Photo Information

U.S. Marine Corps Staff Sgt. Jonathan Mendozacorona and Pfc. Yessica Mendozacorona of Recruiting Sub Station Lexington, Recruiting Station Columbia, pose for a photo at Marine Corps Recruit Depot Parris Island, South Carolina, Jan. 7, 2022. Mendozacorona, now the staff non-commissioned officer-in-charge for RSS Lexington, enlisted and prepared his younger sister, Pfc. Mendozacorona, to become a U.S. Marine. (Courtesy photo by Mendozacorona family)

Photo by Cpl. Dylan Walters

Brother and sister in arms

24 May 2022 | Cpl. Dylan Walters 6th Marine Corps District

LEXINGTON, S.C.-- Staff Sgt. Jonathan Mendozacorona reflects on the process of his sister, Pfc. Yessica Mendozacorona, enlisting and achieving her goal of becoming a United States Marine.

“It was crazy that I got to see and had a part in the whole process,” said Mendozacorona. “From helping her enlist, to helping her train while she was a poolee, to watching her march across the parade deck.”

Mendozacorona, the station commander for Recruiting Sub Station Lexington with Recruiting Station Columbia, was determined to help his sister get to boot camp so she could become the first female in his family to serve in the military.

“Most applicants have a very easy enlistment but not her,” said Mendozacorona. “When I found out my sister was finally going to boot camp, it was like a weight lifted off our shoulders.”

Although his sister faced many challenges in her enlistment process because of her citizenship status, she was still able to ship out to boot camp.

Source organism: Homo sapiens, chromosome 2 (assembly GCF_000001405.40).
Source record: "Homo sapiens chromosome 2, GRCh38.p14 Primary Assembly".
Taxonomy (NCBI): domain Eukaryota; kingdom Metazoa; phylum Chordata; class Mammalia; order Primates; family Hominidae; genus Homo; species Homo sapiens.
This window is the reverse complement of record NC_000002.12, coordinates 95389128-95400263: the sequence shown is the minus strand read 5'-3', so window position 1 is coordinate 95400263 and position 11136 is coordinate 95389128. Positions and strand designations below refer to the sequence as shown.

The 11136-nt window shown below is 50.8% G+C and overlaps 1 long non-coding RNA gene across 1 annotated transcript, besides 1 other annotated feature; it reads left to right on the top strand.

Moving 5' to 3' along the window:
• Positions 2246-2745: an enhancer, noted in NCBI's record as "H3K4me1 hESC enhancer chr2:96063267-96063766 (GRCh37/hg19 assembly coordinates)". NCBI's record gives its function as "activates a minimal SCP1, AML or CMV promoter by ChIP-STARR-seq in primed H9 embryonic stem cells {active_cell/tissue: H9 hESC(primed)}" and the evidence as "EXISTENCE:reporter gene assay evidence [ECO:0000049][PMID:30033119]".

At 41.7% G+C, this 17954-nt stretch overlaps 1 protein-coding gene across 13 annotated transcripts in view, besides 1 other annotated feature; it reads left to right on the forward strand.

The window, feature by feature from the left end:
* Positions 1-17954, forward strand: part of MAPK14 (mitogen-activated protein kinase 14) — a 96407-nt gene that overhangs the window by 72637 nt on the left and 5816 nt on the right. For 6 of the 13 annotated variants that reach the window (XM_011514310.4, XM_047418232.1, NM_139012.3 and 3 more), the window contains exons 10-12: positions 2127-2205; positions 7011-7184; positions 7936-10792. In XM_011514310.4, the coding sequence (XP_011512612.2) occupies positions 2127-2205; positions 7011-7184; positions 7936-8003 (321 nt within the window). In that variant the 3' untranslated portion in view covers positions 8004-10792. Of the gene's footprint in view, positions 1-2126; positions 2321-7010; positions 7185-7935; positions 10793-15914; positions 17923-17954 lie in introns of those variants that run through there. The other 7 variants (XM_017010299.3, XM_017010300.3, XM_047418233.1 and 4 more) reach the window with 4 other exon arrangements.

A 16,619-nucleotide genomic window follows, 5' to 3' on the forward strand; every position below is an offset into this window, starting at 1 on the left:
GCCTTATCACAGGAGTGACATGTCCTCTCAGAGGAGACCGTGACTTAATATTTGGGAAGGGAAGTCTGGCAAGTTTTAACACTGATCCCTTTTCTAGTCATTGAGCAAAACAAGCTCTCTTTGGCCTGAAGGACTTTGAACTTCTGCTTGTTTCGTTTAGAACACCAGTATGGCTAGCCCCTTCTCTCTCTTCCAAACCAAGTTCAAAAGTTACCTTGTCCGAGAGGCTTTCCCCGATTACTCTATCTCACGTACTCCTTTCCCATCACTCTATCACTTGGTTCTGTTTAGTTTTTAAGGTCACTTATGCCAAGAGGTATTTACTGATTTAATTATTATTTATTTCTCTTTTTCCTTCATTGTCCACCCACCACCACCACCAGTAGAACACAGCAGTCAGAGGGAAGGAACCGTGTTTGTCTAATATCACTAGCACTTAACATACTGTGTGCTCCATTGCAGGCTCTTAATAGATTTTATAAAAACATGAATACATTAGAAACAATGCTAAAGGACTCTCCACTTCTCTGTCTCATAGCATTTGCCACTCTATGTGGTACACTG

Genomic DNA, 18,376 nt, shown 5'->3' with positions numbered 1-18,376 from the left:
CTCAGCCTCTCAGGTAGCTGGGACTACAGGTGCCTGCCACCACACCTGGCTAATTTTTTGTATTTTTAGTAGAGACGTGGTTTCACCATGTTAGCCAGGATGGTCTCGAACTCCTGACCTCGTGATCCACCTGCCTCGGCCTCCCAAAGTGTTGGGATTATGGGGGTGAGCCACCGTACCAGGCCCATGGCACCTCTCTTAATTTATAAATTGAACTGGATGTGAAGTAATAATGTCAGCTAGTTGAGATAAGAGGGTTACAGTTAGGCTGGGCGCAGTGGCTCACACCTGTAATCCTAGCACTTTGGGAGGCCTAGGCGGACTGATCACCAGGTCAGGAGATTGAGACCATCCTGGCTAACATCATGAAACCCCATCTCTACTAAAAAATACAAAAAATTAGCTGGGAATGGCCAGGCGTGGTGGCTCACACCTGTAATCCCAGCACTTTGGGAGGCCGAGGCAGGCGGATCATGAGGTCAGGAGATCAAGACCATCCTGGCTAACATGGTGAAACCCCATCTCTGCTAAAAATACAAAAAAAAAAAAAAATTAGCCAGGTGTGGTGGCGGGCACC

“This whole process just solidified why I wanted to be a recruiter,” said Mendozacorona. “You have to care. It's not just caring because it's your sister or sibling; you have to give that same level of care and support to everyone who wants that same challenge.”

When asked how often he would write letters to his sister, Mendozacorona said, “I would write to her all the time.” He added, “I would send her motivational things, prayers, pictures, and remind her how far she’s come.”

Recalling how it was seeing his sister after graduating recruit training Mendozacorona said, “You could see it in her face how proud she was to accomplish something of this magnitude.”

Pfc. Yessica Mendozacorona is currently attending the ground supply military occupational specialty school at Camp Johnson, North Carolina.

“It felt great. I finally did it. All the pain and struggle was worth being able to call myself a Marine,” said Pfc. Mendozacorona. “There were times that I told myself, ‘I can’t do this.’ I had to just keep reminding myself why I wanted this and what it meant to me.”

After graduating from recruit training, Pfc. Mendozacorona recalled how her family reacted to seeing her in dress blues for the first time.

“My parents were so proud. They had their doubts originally because I had waited so long, but they were so happy that I finally did it,” said Pfc. Mendozacorona. “My mom was so happy to see me in uniform and finally be able to say her daughter is a Marine.”

Pfc. Mendozacorona reminisced on how it felt knowing that she was standing on the same yellow footprints her brother stood on over six years ago.

“Standing on the same yellow footprints as my brother felt scary. I realized that this is really happening,” said Pfc. Mendozacorona. “My brother stood here, and he has gone so far in his career. Now it is time for me to start mine.”


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6th Marine Corps District